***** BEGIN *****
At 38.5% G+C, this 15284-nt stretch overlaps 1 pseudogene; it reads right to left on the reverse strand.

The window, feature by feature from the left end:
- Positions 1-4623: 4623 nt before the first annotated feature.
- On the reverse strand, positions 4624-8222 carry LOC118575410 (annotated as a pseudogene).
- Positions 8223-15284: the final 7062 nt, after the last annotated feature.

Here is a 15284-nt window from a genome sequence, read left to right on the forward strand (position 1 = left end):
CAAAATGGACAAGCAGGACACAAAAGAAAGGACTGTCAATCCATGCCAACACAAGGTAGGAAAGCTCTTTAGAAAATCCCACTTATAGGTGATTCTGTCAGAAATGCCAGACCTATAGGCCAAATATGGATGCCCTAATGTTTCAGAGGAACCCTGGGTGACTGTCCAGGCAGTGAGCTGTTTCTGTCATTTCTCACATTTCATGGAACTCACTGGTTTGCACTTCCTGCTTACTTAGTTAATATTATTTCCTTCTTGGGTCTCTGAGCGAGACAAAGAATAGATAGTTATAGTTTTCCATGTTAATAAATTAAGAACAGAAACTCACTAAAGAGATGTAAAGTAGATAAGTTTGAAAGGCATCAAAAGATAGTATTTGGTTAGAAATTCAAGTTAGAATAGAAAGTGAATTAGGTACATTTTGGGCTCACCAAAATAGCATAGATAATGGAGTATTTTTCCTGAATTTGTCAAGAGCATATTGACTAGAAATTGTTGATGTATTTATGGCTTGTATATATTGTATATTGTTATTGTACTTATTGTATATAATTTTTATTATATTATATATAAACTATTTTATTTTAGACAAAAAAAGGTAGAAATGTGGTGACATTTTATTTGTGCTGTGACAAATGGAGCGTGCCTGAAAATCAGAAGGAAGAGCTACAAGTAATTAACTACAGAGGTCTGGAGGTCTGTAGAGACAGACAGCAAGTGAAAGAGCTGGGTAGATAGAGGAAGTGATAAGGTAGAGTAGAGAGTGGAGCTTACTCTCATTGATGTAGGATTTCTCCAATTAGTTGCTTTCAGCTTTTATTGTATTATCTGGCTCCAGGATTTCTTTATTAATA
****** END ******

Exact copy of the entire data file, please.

At 38.5% G+C, this 15284-nt stretch overlaps 1 pseudogene; it reads right to left on the reverse strand.

The window, feature by feature from the left end:
- Positions 1-4623: 4623 nt before the first annotated feature.
- On the reverse strand, positions 4624-8222 carry LOC118575410 (annotated as a pseudogene).
- Positions 8223-15284: the final 7062 nt, after the last annotated feature.

Here is a 15284-nt window from a genome sequence, read left to right on the forward strand (position 1 = left end):
CAAAATGGACAAGCAGGACACAAAAGAAAGGACTGTCAATCCATGCCAACACAAGGTAGGAAAGCTCTTTAGAAAATCCCACTTATAGGTGATTCTGTCAGAAATGCCAGACCTATAGGCCAAATATGGATGCCCTAATGTTTCAGAGGAACCCTGGGTGACTGTCCAGGCAGTGAGCTGTTTCTGTCATTTCTCACATTTCATGGAACTCACTGGTTTGCACTTCCTGCTTACTTAGTTAATATTATTTCCTTCTTGGGTCTCTGAGCGAGACAAAGAATAGATAGTTATAGTTTTCCATGTTAATAAATTAAGAACAGAAACTCACTAAAGAGATGTAAAGTAGATAAGTTTGAAAGGCATCAAAAGATAGTATTTGGTTAGAAATTCAAGTTAGAATAGAAAGTGAATTAGGTACATTTTGGGCTCACCAAAATAGCATAGATAATGGAGTATTTTTCCTGAATTTGTCAAGAGCATATTGACTAGAAATTGTTGATGTATTTATGGCTTGTATATATTGTATATTGTTATTGTACTTATTGTATATAATTTTTATTATATTATATATAAACTATTTTATTTTAGACAAAAAAAGGTAGAAATGTGGTGACATTTTATTTGTGCTGTGACAAATGGAGCGTGCCTGAAAATCAGAAGGAAGAGCTACAAGTAATTAACTACAGAGGTCTGGAGGTCTGTAGAGACAGACAGCAAGTGAAAGAGCTGGGTAGATAGAGGAAGTGATAAGGTAGAGTAGAGAGTGGAGCTTACTCTCATTGATGTAGGATTTCTCCAATTAGTTGCTTTCAGCTTTTATTGTATTATCTGGCTCCAGGATTTCTTTATTAATA